Ask any advertiser, and they’ll tell you; the best ads are the ones you remember. Ads have evolved to be more relatable, more personal, and more intrusive because they have to! The average American is exposed to 4,000 to 10,000 of them each day! That’s more than five times the number of ads an average person saw in the 1970s.
This massive increase in ad messages isn’t funny for consumers, but humor IS making it bearable.
Humor in advertising provides a break from the expected. While all ads seek to inform, persuade and connect with customers, humor cuts through the overload of repetitive marketing messages, tricking our tired brains into pausing for a moment of mirth. If the ad lives in your brain rent-free or goes viral, so much the better.
A Short History of Funny Ads
As the world industrialized and the number and type of marketed items expanded, the old ways of informing the public began to falter. Advertising humor grew from the need to stand out by combining product information with entertainment.
In 1759, Samuel Johnson wrote, “Advertisements are now so numerous that they are very negligently perused, and it is, therefore, become necessary to gain attention by magnificence of promises, and by eloquence sometimes sublime and sometimes pathetic.” And so, the eighteenth-century “attention economy” catalyzed two new professions: copywriting and art direction.
An early exemplar of copywriting humor, George Packwood advertised his shaving equipment in the 1790s, with a relentless flood of “riddles, proverbs, fables, slogans, jokes, jingles, anecdotes, facts, aphorisms, puns, poems, songs, nursery rhymes, parodies, pastiches, stories, dialogs, definitions, conundrums, letters and metaphors.”
One of commerce’s earliest art-directed jokes, appeared in 1820, when Warren’s Shoe Blacking (which once employed a 12-year-old Charles Dickens) illustrated its product’s brilliance with a cat hissing at its reflection in a polished boot.
A century and a half later, the father of advertising, David Ogilvy, set up his own agency and echoed the tactics of early humorists. Ogilvy claimed that the best copy he ever wrote was a 1957 ad he penned for Rolls-Royce with the headline, “At 60 miles an hour, the loudest noise in this new Rolls-Royce comes from the electric clock.” The ad continued with 719 words of copy and a numbered list of product features.
Ogilvy’s work represents a shift to advertising that appeals to emotions, creating ads that plucked at sex, fear, love – and our sense of humor.
Does Humor Sell?
Over time, an unspoken deal has been struck: Consumers will tolerate companies interrupting their podcasts, TV programs, or Instagram scrolls if, once in a while, the message makes them smile. But the question remains, do funny ads sell more than others?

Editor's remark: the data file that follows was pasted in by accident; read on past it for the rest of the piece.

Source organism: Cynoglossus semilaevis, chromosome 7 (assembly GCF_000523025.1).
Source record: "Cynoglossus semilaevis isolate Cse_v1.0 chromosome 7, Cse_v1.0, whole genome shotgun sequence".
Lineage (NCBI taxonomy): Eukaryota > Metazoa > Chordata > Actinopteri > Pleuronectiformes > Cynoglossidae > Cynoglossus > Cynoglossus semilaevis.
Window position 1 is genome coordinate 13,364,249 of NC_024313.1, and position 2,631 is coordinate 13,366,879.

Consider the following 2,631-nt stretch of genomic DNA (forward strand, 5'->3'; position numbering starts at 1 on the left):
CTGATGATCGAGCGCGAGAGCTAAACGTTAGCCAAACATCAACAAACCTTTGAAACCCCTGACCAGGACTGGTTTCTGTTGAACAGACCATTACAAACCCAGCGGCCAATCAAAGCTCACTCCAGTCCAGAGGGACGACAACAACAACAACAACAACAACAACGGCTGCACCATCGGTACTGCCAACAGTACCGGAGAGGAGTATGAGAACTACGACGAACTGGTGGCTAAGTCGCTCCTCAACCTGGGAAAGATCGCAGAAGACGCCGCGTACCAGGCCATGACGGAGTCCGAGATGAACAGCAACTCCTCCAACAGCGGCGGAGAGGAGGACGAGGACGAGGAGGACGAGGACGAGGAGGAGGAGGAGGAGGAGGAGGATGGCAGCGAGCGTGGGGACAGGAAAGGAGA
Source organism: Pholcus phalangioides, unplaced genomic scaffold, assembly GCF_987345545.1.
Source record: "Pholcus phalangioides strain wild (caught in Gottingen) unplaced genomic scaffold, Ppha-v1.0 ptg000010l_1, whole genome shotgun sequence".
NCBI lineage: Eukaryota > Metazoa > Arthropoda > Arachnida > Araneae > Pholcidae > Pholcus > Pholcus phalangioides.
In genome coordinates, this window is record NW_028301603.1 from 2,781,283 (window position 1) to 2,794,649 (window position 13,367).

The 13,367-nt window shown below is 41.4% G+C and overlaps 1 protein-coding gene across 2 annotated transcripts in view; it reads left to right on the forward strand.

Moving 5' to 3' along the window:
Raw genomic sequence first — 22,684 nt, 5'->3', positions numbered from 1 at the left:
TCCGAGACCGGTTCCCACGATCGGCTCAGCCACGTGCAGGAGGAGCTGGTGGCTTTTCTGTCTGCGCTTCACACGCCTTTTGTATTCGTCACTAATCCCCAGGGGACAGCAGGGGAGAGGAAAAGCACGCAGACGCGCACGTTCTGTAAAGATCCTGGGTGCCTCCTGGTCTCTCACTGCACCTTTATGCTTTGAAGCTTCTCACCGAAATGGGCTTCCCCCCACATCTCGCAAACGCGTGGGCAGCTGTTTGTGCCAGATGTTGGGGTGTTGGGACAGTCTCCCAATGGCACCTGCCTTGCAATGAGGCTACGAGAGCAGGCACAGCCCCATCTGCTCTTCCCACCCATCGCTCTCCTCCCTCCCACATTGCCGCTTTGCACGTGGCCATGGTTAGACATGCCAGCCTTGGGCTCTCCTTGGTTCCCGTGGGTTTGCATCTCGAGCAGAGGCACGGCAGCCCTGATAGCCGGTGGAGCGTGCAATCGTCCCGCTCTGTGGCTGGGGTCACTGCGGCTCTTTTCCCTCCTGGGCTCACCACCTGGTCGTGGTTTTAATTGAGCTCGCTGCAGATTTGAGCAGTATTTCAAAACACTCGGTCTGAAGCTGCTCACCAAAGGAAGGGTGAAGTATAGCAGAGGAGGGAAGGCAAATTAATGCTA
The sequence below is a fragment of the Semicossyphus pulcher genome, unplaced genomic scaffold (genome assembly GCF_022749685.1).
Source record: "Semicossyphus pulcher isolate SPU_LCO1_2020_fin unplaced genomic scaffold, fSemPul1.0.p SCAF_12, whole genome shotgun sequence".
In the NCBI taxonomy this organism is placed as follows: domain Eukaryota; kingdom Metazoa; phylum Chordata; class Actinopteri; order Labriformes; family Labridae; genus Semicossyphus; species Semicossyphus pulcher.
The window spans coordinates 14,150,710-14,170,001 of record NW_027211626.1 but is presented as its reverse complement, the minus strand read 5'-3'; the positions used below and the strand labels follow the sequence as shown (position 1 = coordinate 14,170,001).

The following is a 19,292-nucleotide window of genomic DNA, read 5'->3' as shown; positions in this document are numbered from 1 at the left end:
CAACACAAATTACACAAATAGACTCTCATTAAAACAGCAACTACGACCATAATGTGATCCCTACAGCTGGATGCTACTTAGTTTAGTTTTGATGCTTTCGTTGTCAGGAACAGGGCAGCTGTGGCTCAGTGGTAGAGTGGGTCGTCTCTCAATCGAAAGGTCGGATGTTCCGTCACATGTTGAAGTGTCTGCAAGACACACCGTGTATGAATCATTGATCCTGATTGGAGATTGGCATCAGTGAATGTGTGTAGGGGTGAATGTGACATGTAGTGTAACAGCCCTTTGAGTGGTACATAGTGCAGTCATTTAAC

Many studies have been conducted on the subject of humor in advertising, taking a wide variety of approaches to the subject. Despite numerous attempts from academia and the scientific community, no one can prove conclusively that humor really sells more products or services, and no one seems able to fully explain how humor works or even why we enjoy it so much. There is evidence that humor has a positive effect on brands when executed well, however.
A 1984 study by the Association for Consumer Research indicates that humor can improve audience comprehension and recall. In “Psychology for Marketers” the argument is made that because we “buy from people we like,” brands should use the positive associations of shared humor to associate the brand with positive feelings in the consumer.
As marketers, we may not need scientific proof because we already have results. The “Got Milk?” campaign, for example, is credited with an increase in milk consumption in California. But was it humor that caused the increase or a rise in awareness caused by all the ads? No one really knows, and ad executives would tell you that they don’t care how it works – it just does.
Humor in 2023
We know that funny ads can go “viral,” and be reposted, repeated, celebrated in the media, and even adopted into the fabric of society and culture. Anyone remember “Where’s the beef” from the 80’s or “Whazzzuuuuuuppp?” from the 2000’s?
We also know that humor is universal. It cuts across language, barriers, and prejudices. It works when nothing else does. So, why doesn’t every brand use it? Humorous ads are scarce because they require two scarce things: creatives witty enough to create the joke, and clients brave enough to say yes.
Today we find humor in the extremes – in ads for mega-brands that can survive a joke if it flops, and in emerging brands willing to accept risk for attention, like Select Cannabis. The American brand recently posted its faux billboards to Instagram, with the caption, “billboards we would make if laws weren’t a thing.”
The Last Word on Humorous Ads
To our clients, we offer this reflection: Whether or not you employ humor in your ads or content, it’s important to nurture a sense of humor about your marketing, allowing that things happen beyond your control, brands evolve, and lighthearted moments can be found in nearly every business situation.